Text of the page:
New Islington, Manchester provided a meeting with a main focus on environmental sustainability, balanced communities, and cutting edge public realm initiatives. The lessons on ‘what works’ include: Effective partnership working between the landowner, master developer and other public agencies including the HCA, New East Manchester Ltd and Great Places; A masterplan that makes the most of existing and new canals, thus reflecting the area’s history, with a new park acting as a buffer between the housing and an existing, unattractive retail park; Reuse and recycling of both buildings and materials;  A design code which secures higher standards than would normally have been achieved.  Some things which did not work so well included: Some new technologies, such as private wire networks; Complex household energy bills/service charges; The financial case for water technologies, such as grey water recycling.

New Islington - imaginative highway design

Vathorst, Houten and Almere Poort, Netherlands were three quite different places, one involved the extension of a historic city (like Cambridge or York), another was a new suburb a few miles from a major city (like Dickens Heath or Telford), and the third was the final part of a major new town (like Milton Keynes).  They exemplify the way new neighbourhoods are being designed to be truly sustainable and happen to be close together.  Though the Netherlands is smaller and more cohesive than the UK there are also many similarities, including most people living in relatively dense towns and cities that are close to each other. The cities face the challenges of living in a global economy which is running out of natural resources, with people who come from different backgrounds. It was clear that the Netherlands is much less class-conscious, and that most people behave in a more collective or less individualistic way, for example preferring to cycle rather than show-off their cars. Research has shown that children are much happier, and there are much lower levels of social malaise such as teenage pregnancy or drug dependency.

Houten, NL - a safe environment for cycling



01.06.2011, 14:39
SUNN 2010 Meetings and Interim Report

SUNN’s regular day-long field meetings involved discussions and a guided walk around the site of the meeting.  By the conclusion of 2010 meetings had been held in Cambridge (Orchard Park) 15 March 2010, Solihull (Dickens Heath) 12 April 2010, Newcastle (Walker Riverside) 21 June 2010 and Telford (Ironstone Lawley and Lightmoor) 21 October 2010.  Each of these meetings produced a report based on the day’s events and conclusions drawn (downloadable from this blog).

By June 2011 SUNN members had seen and learnt a lot and an interim report was launched to summarise the interim findings, drawing on SUNN’s workshops and field visits (downloadable from this blog).  The report outlined 2011 meetings planned in Manchester (Ancoats and New Islington), London (Grand Union Village, Northolt) and a Dutch Study Tour (Vathorst, Houten and Almere).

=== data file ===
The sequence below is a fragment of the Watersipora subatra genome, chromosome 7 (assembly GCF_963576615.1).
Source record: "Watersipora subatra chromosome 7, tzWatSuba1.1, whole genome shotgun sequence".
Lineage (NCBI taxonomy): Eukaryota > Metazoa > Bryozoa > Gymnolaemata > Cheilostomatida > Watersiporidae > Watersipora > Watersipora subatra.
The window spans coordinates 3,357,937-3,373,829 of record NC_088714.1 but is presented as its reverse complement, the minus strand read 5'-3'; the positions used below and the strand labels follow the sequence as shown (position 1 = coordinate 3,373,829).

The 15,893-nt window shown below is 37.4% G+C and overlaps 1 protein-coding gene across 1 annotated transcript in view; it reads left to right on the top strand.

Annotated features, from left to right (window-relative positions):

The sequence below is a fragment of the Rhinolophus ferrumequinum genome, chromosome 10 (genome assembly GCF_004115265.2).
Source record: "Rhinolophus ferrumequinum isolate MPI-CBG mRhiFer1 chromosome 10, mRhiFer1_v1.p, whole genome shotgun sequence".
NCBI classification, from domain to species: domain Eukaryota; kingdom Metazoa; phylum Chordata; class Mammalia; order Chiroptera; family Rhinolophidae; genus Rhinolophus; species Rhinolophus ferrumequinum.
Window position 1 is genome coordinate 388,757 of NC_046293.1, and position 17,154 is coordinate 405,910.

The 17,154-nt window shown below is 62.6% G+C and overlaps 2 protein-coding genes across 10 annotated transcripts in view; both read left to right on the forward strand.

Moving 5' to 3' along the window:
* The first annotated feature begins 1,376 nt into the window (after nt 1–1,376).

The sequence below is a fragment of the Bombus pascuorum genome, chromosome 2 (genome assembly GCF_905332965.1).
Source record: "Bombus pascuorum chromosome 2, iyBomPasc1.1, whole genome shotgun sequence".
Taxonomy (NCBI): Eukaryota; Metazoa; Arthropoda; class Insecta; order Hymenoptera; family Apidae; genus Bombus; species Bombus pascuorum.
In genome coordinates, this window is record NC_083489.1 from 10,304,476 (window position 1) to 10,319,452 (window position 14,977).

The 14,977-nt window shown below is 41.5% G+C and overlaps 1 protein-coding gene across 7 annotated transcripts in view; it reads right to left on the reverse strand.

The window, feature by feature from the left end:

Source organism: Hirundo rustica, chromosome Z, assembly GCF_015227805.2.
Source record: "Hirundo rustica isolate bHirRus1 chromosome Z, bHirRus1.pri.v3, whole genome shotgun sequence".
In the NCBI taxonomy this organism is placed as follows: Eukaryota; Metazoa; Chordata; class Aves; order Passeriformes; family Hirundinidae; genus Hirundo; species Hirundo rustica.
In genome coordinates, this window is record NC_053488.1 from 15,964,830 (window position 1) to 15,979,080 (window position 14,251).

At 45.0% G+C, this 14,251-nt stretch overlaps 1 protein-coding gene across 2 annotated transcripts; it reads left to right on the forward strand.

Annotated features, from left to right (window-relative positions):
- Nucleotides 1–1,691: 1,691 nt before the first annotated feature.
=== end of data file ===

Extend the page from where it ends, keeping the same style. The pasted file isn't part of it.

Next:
Some of the lessons learnt from each of the 2010 meetings were as follows:

Orchard Park, Cambridge, a development of one of the first planned urban extensions, on the edge of Cambridge’s main council estates and the route of the guided bus, was threatened by builders withdrawing, leaving it looking like ‘Beirut’ according to a journalist.  Thanks to co-operation between South Cambridgeshire District Council and subregional partnership Cambridgeshire Horizons with support from registered social landlords (RSLs), action was taken to rebuild confidence, and a vibrant new community, with an active Parish Council, has emerged. Cambridgeshire Horizons links adjacent local authorities and other key players in promoting local development. This confirms the importance of supporting neighbourhood planning at the local authority and sub-regional levels.

Orchard Park Community Primary School

Dickens Heath, Solihull is a new settlement in the Green Belt of a prosperous area where high standards of architecture were demanded and were financially viable. It showed the real value of sustained local authority leadership over the entire development period of a decade and more, and the great benefit of an active Parish Council. If more new housing schemes were of the quality of Dickens Heath there might be much less local opposition. However, the scheme did raise real questions about the costs and benefits of providing more of a social mix, and of achieving similar quality in areas with lower property values. It also demonstrated, even with best of intentions, the difficulty of achieving retail vitality in a new but traditional high street environment at the centre of the development.